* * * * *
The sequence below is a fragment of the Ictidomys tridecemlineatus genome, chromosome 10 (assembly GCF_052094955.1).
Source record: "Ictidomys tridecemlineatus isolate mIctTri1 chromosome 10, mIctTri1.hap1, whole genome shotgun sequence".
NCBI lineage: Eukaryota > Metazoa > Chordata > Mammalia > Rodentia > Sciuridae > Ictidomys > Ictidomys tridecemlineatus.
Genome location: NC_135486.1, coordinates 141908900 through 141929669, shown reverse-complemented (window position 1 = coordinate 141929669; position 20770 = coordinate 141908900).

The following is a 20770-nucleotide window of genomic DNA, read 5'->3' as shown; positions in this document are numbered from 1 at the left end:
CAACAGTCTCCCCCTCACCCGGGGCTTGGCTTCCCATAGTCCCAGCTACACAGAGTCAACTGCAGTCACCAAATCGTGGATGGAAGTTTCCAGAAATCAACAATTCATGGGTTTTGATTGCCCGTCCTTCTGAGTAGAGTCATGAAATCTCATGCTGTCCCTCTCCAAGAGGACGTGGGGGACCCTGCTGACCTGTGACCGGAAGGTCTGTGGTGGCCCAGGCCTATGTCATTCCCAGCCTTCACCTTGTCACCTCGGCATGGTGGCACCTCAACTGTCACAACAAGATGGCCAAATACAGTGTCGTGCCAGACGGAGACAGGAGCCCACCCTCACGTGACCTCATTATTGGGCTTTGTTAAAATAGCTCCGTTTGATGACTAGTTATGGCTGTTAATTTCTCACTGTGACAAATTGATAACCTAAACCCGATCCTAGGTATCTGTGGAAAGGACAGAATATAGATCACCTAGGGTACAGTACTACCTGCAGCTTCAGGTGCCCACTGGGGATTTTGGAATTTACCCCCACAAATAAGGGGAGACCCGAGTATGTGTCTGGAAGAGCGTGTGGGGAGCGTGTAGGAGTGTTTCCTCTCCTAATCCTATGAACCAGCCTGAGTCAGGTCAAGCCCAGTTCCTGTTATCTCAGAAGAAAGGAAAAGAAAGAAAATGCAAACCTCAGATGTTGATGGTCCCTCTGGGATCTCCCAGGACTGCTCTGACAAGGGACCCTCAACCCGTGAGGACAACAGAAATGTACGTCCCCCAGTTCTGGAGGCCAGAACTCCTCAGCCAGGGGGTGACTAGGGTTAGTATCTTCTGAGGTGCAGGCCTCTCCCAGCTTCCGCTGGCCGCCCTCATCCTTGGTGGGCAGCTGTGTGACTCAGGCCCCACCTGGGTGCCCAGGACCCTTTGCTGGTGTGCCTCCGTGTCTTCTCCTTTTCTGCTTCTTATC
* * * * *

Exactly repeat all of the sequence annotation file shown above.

The sequence below is a fragment of the Ictidomys tridecemlineatus genome, chromosome 10 (assembly GCF_052094955.1).
Source record: "Ictidomys tridecemlineatus isolate mIctTri1 chromosome 10, mIctTri1.hap1, whole genome shotgun sequence".
NCBI lineage: Eukaryota > Metazoa > Chordata > Mammalia > Rodentia > Sciuridae > Ictidomys > Ictidomys tridecemlineatus.
Genome location: NC_135486.1, coordinates 141908900 through 141929669, shown reverse-complemented (window position 1 = coordinate 141929669; position 20770 = coordinate 141908900).

The following is a 20770-nucleotide window of genomic DNA, read 5'->3' as shown; positions in this document are numbered from 1 at the left end:
CAACAGTCTCCCCCTCACCCGGGGCTTGGCTTCCCATAGTCCCAGCTACACAGAGTCAACTGCAGTCACCAAATCGTGGATGGAAGTTTCCAGAAATCAACAATTCATGGGTTTTGATTGCCCGTCCTTCTGAGTAGAGTCATGAAATCTCATGCTGTCCCTCTCCAAGAGGACGTGGGGGACCCTGCTGACCTGTGACCGGAAGGTCTGTGGTGGCCCAGGCCTATGTCATTCCCAGCCTTCACCTTGTCACCTCGGCATGGTGGCACCTCAACTGTCACAACAAGATGGCCAAATACAGTGTCGTGCCAGACGGAGACAGGAGCCCACCCTCACGTGACCTCATTATTGGGCTTTGTTAAAATAGCTCCGTTTGATGACTAGTTATGGCTGTTAATTTCTCACTGTGACAAATTGATAACCTAAACCCGATCCTAGGTATCTGTGGAAAGGACAGAATATAGATCACCTAGGGTACAGTACTACCTGCAGCTTCAGGTGCCCACTGGGGATTTTGGAATTTACCCCCACAAATAAGGGGAGACCCGAGTATGTGTCTGGAAGAGCGTGTGGGGAGCGTGTAGGAGTGTTTCCTCTCCTAATCCTATGAACCAGCCTGAGTCAGGTCAAGCCCAGTTCCTGTTATCTCAGAAGAAAGGAAAAGAAAGAAAATGCAAACCTCAGATGTTGATGGTCCCTCTGGGATCTCCCAGGACTGCTCTGACAAGGGACCCTCAACCCGTGAGGACAACAGAAATGTACGTCCCCCAGTTCTGGAGGCCAGAACTCCTCAGCCAGGGGGTGACTAGGGTTAGTATCTTCTGAGGTGCAGGCCTCTCCCAGCTTCCGCTGGCCGCCCTCATCCTTGGTGGGCAGCTGTGTGACTCAGGCCCCACCTGGGTGCCCAGGACCCTTTGCTGGTGTGCCTCCGTGTCTTCTCCTTTTCTGCTTCTTATC